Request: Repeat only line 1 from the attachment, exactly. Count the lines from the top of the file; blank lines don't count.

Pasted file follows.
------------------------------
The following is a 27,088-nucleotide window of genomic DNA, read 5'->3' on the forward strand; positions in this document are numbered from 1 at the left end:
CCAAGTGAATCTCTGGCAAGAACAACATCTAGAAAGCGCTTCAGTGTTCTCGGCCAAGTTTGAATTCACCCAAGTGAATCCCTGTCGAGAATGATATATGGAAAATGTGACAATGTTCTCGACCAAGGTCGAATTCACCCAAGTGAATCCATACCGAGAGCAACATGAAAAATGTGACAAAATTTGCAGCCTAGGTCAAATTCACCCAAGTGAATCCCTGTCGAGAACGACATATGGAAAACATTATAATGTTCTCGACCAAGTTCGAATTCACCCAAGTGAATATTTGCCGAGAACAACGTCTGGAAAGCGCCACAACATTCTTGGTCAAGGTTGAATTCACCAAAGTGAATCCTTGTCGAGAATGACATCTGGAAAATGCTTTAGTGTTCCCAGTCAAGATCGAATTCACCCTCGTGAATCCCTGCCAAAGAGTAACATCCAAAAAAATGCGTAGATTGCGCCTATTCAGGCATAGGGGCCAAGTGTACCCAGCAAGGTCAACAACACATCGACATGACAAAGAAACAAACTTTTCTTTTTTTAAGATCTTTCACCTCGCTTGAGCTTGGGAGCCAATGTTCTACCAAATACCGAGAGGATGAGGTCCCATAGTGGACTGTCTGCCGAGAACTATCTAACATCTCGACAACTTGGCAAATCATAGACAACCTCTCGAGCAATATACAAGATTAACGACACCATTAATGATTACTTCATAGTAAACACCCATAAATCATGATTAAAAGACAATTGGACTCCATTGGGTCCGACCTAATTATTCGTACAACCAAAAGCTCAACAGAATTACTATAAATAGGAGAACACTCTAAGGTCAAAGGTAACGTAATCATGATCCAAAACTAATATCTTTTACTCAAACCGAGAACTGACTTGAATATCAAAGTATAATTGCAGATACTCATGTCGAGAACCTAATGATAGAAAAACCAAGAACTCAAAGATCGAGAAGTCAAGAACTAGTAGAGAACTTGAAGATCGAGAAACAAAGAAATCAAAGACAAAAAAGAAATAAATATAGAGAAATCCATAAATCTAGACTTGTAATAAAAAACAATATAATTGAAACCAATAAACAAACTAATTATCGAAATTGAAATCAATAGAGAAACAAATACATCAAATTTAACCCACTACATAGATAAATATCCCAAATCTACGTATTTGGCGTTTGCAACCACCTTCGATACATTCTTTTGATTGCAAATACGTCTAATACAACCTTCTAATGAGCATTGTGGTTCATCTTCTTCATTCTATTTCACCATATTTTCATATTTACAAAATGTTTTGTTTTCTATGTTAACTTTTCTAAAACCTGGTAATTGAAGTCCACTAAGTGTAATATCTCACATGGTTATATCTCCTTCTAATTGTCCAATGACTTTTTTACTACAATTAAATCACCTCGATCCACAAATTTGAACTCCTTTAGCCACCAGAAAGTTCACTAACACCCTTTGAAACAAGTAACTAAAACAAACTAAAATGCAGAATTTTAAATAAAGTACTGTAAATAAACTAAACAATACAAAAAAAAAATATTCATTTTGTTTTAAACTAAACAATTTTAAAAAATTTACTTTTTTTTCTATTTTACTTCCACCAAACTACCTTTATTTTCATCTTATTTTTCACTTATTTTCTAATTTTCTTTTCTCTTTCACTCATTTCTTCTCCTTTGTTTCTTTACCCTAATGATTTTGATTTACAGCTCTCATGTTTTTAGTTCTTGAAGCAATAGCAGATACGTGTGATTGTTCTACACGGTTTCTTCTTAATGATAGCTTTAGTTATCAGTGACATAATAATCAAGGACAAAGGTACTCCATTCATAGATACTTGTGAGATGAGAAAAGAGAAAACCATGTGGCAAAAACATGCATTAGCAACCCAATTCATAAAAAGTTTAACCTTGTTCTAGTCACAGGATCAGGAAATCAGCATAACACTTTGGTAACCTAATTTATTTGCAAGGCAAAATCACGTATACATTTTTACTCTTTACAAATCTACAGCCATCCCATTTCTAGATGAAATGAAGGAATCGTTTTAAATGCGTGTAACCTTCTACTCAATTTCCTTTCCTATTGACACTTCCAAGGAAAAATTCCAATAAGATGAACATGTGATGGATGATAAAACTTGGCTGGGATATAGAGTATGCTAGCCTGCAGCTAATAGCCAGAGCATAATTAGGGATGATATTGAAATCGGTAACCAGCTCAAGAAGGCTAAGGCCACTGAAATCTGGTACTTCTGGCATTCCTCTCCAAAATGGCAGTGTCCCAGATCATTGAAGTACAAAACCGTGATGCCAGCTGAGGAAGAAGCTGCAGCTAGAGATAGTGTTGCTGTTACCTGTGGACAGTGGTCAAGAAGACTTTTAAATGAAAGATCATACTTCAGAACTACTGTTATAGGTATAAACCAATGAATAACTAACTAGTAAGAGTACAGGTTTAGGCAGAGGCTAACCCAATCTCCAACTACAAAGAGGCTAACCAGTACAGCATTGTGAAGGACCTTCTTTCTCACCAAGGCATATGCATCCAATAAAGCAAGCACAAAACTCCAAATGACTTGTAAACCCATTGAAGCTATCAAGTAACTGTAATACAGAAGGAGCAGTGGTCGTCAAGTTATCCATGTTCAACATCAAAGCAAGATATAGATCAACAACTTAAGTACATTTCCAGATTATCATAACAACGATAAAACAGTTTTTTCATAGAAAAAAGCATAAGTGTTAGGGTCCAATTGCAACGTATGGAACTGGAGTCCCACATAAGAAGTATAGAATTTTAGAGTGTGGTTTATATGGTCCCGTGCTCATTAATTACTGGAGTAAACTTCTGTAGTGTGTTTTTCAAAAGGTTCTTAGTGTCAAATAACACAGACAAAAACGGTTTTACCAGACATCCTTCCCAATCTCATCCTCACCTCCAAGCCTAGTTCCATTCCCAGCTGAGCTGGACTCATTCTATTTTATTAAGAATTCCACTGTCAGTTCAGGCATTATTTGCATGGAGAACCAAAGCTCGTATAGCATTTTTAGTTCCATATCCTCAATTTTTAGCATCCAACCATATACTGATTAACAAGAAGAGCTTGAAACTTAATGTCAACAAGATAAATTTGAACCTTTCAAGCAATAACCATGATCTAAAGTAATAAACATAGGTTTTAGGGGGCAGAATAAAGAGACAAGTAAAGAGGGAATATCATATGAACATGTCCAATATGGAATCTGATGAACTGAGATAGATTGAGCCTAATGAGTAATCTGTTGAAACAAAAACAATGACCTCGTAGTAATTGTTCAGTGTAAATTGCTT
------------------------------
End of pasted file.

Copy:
The following is a 27,088-nucleotide window of genomic DNA, read 5'->3' on the forward strand; positions in this document are numbered from 1 at the left end: